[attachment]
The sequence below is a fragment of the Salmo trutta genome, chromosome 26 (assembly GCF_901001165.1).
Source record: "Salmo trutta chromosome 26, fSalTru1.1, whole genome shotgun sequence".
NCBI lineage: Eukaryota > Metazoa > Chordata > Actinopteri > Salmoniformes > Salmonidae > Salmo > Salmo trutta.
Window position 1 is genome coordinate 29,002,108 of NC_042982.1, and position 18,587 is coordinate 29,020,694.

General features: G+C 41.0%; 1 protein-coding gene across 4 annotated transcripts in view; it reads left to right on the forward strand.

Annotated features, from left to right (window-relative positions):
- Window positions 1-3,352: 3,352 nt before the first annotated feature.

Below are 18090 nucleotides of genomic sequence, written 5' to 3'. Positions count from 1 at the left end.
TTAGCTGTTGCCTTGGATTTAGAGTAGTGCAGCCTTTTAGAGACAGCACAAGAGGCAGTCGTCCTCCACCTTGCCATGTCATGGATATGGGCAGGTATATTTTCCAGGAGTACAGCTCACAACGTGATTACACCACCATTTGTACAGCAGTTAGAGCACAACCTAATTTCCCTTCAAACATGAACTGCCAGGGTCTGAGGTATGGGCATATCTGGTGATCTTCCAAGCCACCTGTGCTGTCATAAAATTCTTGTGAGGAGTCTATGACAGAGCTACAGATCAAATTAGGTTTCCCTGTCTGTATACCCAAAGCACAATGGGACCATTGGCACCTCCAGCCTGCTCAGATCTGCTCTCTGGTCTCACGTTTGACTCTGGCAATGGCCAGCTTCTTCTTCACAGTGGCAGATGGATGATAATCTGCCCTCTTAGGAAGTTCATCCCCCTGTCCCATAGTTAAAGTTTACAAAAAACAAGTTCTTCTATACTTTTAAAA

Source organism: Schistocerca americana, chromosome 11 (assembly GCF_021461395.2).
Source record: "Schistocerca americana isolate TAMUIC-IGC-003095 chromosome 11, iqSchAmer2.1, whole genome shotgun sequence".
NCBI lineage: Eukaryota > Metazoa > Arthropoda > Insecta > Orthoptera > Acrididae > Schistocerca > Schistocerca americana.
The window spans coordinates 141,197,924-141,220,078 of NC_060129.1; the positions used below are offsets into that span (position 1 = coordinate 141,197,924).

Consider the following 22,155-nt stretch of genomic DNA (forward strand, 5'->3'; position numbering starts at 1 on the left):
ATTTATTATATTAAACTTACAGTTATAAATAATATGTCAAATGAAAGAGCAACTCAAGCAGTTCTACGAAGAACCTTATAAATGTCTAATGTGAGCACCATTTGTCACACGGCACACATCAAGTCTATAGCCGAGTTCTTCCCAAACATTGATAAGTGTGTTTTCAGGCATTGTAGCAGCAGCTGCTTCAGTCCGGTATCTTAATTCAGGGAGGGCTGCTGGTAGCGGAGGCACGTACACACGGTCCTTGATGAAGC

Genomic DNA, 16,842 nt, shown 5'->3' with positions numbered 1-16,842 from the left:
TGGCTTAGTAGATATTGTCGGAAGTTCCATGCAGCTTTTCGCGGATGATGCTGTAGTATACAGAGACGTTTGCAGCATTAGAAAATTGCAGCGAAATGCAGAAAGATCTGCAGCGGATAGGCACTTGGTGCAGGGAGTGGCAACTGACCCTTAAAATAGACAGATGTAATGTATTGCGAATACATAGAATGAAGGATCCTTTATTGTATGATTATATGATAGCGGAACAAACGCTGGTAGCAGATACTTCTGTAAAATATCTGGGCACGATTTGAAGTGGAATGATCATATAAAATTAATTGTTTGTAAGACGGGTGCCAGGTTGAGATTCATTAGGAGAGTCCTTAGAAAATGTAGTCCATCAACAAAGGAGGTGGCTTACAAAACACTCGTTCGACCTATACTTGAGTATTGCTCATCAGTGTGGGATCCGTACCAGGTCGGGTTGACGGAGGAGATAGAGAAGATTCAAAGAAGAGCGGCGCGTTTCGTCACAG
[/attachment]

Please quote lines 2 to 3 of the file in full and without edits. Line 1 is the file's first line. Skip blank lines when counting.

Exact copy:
Source record: "Salmo trutta chromosome 26, fSalTru1.1, whole genome shotgun sequence".
NCBI lineage: Eukaryota > Metazoa > Chordata > Actinopteri > Salmoniformes > Salmonidae > Salmo > Salmo trutta.